We are sad to report the passing of the following loyal alumni: William H. Voll Sr. on Sept. 29; John V. Randall on Oct 2; Lawrence L. “Larry” Evert Jr. on Dec. 6; John L. “Jack” Sosenheim on Dec. 6; Walter W. Fisher on Dec.11; Ralph E. Schumaker on Dec. 16; and George A. Sullivan on Dec. 30. Mr. Sullivan served as undergraduate class president at ND, receiving the President’s Dome Award at graduation for service to the University. He also met and fell in love with the class president of neighboring Saint Mary’s College, Patricia McGrane, whom he later married. While a 17-year old freshman at Notre Dame, Mr. Sullivan earned the position of starting right tackle and went on to earn four football varsity letters and three national championship rings. After the 1946 national championship game between ND and Army at Yankee Stadium that resulted in a 0-0 tie, he was named by the Associated Press as ND’s lineman of the game. Army coach Red Blake called him “the smartest player Army has played against during the past three seasons.” Mr. Sullivan was named to the 1948 College All-Star Team and was later drafted and played professional football for one year for the Boston Yanks, predecessor of the New England Patriots. In addition to excelling in football, he was designated as an All-American track and field athlete while at ND. Mr. Sullivan was later the first athletic director at Stonehill College and was elected for two terms in the Massachusetts State Senate. — Dan Gentile; PO Box 2671, Scottsdale AZ 85252; res 480-425-1240; Eileen Surprenant ’09, ’15; eileen.surprenant@gmail.com

49 Still Standing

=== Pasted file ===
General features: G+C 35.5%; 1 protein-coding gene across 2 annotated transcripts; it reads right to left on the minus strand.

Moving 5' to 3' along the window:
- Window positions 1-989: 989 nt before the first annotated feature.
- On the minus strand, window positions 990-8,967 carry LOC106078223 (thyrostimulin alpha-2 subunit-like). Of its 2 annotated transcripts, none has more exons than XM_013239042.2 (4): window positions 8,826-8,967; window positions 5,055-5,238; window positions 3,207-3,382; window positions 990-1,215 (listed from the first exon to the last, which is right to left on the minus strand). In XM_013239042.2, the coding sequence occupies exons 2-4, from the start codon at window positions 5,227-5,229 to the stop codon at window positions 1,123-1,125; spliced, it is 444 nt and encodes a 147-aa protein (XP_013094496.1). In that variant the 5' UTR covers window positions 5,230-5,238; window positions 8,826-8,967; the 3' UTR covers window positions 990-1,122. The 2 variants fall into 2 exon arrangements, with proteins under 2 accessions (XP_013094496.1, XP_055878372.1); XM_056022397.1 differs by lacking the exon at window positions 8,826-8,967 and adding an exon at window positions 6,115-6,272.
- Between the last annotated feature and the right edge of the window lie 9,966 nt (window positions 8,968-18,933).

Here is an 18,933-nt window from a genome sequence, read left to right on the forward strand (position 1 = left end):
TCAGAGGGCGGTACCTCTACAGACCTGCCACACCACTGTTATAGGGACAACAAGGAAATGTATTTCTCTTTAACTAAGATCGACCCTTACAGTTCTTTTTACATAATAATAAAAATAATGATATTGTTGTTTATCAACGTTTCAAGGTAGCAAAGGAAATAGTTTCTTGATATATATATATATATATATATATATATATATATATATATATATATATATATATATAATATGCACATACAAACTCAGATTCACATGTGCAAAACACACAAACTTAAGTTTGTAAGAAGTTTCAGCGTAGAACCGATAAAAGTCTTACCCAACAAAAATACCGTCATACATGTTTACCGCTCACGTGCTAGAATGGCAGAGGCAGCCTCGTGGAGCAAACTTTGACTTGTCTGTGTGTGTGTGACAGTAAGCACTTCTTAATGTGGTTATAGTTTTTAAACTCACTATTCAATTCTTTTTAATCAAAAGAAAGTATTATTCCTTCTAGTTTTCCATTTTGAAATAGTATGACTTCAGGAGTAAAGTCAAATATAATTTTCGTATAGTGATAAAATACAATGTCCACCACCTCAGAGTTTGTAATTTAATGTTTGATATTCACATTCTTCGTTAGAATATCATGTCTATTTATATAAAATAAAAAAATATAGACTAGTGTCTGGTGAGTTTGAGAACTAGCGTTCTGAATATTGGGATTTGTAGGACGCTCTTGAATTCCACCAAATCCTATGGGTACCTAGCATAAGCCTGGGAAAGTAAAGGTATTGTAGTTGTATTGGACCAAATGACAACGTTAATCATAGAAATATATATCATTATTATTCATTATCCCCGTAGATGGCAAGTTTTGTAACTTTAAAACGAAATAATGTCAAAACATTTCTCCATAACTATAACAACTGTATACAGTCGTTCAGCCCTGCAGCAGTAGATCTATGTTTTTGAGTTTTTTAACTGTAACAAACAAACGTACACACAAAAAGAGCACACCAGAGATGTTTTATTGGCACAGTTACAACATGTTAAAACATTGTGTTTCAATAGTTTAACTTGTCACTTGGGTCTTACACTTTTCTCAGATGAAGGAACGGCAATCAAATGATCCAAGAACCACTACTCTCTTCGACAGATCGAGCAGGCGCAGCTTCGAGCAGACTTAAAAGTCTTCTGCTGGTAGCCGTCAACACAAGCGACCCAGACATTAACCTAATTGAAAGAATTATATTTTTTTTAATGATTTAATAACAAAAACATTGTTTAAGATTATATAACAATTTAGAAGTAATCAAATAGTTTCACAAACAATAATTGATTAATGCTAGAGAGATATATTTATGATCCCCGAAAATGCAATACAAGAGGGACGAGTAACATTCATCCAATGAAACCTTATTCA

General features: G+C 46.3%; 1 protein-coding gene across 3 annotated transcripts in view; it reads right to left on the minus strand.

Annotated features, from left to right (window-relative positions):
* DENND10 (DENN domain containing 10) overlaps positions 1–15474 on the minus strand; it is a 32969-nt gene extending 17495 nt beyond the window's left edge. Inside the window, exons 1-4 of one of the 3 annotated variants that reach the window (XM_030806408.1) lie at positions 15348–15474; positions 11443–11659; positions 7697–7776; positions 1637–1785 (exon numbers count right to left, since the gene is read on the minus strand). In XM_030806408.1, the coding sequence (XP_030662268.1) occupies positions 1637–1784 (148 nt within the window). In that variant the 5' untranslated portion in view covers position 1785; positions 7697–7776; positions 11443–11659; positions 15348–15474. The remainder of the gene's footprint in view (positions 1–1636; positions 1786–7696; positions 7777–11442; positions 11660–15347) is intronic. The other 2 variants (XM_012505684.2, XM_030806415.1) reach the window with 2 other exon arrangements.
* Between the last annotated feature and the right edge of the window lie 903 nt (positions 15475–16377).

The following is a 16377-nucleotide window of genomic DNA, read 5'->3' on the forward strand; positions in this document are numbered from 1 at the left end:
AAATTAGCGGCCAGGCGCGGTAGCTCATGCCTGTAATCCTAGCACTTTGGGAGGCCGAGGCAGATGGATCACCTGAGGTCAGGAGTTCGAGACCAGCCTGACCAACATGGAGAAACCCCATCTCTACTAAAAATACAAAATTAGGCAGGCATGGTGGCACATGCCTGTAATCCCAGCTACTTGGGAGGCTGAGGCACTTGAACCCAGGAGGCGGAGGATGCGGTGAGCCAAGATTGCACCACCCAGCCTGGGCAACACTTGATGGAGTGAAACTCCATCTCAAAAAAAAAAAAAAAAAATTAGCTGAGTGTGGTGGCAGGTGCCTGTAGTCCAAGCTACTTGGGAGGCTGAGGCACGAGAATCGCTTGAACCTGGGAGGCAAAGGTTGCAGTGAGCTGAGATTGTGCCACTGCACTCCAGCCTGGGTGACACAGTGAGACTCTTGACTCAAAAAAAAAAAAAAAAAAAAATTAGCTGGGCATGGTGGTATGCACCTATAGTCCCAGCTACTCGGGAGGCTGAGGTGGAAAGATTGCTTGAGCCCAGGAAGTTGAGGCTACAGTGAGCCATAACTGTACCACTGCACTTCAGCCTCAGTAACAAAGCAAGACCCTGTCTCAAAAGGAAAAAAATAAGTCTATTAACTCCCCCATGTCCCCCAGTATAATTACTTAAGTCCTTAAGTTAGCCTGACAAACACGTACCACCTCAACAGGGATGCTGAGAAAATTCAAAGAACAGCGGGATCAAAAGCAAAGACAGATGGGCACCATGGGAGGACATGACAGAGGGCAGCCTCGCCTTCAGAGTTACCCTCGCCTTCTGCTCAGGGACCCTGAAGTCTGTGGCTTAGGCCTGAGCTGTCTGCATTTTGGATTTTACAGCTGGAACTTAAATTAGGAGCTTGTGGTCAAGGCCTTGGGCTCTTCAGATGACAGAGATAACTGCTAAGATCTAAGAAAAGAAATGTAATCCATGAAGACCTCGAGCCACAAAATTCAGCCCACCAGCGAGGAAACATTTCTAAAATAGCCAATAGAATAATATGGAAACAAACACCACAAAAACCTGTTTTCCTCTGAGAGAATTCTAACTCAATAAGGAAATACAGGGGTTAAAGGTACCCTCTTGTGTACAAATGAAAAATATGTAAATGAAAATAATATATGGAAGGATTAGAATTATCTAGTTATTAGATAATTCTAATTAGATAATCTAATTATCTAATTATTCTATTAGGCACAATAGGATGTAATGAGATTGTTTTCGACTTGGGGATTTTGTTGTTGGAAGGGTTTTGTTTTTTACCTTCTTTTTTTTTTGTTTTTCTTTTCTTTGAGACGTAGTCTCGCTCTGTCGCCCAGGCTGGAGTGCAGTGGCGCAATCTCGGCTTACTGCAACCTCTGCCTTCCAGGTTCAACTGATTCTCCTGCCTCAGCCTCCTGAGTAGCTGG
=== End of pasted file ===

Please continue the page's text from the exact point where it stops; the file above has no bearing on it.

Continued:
“Age is a question of mind over matter. If you don’t mind, it doesn’t matter.” – S. Paige. Following the fad, I purchased a new turntable to revive treasured musical memories of 40-50 years ago. Now I can play some scratchy 33 1/3s and enjoy my oldies but goodies. How many old LPs do you have stored in the basement? Jim Schuster of Traverse City MI must be spending too much time hunting mushrooms and neglecting his support of ND football. We noted that six Traverse City players were listed on the MSU roster with none at ND. Sam Hazo has produced another collectors’ item, an illustrated history of Pittsburg’s International Poetry Forum, The Autobiographers of Everybody. Sam was the founder of the forum 43 years ago. I chatted with Dick Kirk, Fort Wayne IN. He couldn’t offer any news since he is shut in these days while recovering nicely from a stroke. The TLC is being provided by his lovely wife, Audrey. Jim Monserez, South Bend, advised that he is recovering from recent knee replacement surgery. His wife, Anne, is receiving nursing home care. Jim, a successful hardware entrepreneur, operated three South Bend hardware stores during his career. Unique to the Monserez family are the six children: Mark, Mike, Marty, Matty, Maurey and Meg. All have undergrad degrees and some have advanced degrees; some were accomplished athletes as well. Jim and Anne raised a wonderful family and are justly very proud. While trading Rhode Island for Texas a few years ago it may have looked like a huge shock for Jim Murphy, Austin TX. Not so. It still looks like home as five of nine Murphy children reside in Austin. Then again, Jim and Corinne enjoy summer vacations back in Rhode Island each year. We should mention too that all nine of the children have earned undergrad degrees and some have advanced degrees. Three list Harvard as alma maters, two graduated from Boston College, and others attended Georgetown, Boston U, Villanova and Notre Dame. Further, Jim has served on the board of the Monogram Club for 40 years. Meetings and football games each year make for many visits to the campus. He gets around. The future needs the past to be successful. Remember to hold fast to our traditions. They are golden and must never fade. God bless us, everyone. — Joe O’Brien; 18120 Cloverleaf Drive, South Bend IN 46637; 574-271-8323; obie49nd@comcast.net